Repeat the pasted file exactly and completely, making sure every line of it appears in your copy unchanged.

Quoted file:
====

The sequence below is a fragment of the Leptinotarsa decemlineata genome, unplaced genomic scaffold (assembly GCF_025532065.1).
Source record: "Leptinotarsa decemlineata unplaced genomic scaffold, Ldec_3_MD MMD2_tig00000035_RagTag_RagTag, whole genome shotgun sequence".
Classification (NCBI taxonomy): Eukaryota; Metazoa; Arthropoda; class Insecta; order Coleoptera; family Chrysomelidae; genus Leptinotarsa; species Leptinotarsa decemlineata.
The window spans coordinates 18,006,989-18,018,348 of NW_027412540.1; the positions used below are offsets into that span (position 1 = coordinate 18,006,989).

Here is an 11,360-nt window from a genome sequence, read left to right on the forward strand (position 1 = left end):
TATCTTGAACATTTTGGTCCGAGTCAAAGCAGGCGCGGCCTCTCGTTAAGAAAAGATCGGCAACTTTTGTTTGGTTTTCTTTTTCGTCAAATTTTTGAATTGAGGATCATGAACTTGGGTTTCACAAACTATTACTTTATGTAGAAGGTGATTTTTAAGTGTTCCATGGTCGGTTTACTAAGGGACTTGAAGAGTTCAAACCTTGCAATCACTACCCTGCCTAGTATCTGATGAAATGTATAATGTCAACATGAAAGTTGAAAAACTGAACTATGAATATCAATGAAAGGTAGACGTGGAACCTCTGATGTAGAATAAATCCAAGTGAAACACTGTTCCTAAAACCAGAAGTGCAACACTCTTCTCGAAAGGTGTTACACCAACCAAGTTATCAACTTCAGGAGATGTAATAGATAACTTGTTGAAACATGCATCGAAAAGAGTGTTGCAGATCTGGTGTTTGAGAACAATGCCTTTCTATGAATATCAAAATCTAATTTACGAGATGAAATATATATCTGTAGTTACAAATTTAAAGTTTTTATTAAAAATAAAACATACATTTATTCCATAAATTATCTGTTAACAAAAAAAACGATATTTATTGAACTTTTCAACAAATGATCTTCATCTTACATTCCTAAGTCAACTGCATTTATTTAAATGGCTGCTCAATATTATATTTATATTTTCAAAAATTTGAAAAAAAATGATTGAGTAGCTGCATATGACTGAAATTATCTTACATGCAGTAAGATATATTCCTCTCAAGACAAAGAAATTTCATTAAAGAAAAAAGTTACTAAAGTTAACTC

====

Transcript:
The sequence below is a fragment of the Leptinotarsa decemlineata genome, unplaced genomic scaffold (assembly GCF_025532065.1).
Source record: "Leptinotarsa decemlineata unplaced genomic scaffold, Ldec_3_MD MMD2_tig00000035_RagTag_RagTag, whole genome shotgun sequence".
Classification (NCBI taxonomy): Eukaryota; Metazoa; Arthropoda; class Insecta; order Coleoptera; family Chrysomelidae; genus Leptinotarsa; species Leptinotarsa decemlineata.
The window spans coordinates 18,006,989-18,018,348 of NW_027412540.1; the positions used below are offsets into that span (position 1 = coordinate 18,006,989).

Here is an 11,360-nt window from a genome sequence, read left to right on the forward strand (position 1 = left end):
TATCTTGAACATTTTGGTCCGAGTCAAAGCAGGCGCGGCCTCTCGTTAAGAAAAGATCGGCAACTTTTGTTTGGTTTTCTTTTTCGTCAAATTTTTGAATTGAGGATCATGAACTTGGGTTTCACAAACTATTACTTTATGTAGAAGGTGATTTTTAAGTGTTCCATGGTCGGTTTACTAAGGGACTTGAAGAGTTCAAACCTTGCAATCACTACCCTGCCTAGTATCTGATGAAATGTATAATGTCAACATGAAAGTTGAAAAACTGAACTATGAATATCAATGAAAGGTAGACGTGGAACCTCTGATGTAGAATAAATCCAAGTGAAACACTGTTCCTAAAACCAGAAGTGCAACACTCTTCTCGAAAGGTGTTACACCAACCAAGTTATCAACTTCAGGAGATGTAATAGATAACTTGTTGAAACATGCATCGAAAAGAGTGTTGCAGATCTGGTGTTTGAGAACAATGCCTTTCTATGAATATCAAAATCTAATTTACGAGATGAAATATATATCTGTAGTTACAAATTTAAAGTTTTTATTAAAAATAAAACATACATTTATTCCATAAATTATCTGTTAACAAAAAAAACGATATTTATTGAACTTTTCAACAAATGATCTTCATCTTACATTCCTAAGTCAACTGCATTTATTTAAATGGCTGCTCAATATTATATTTATATTTTCAAAAATTTGAAAAAAAATGATTGAGTAGCTGCATATGACTGAAATTATCTTACATGCAGTAAGATATATTCCTCTCAAGACAAAGAAATTTCATTAAAGAAAAAAGTTACTAAAGTTAACTC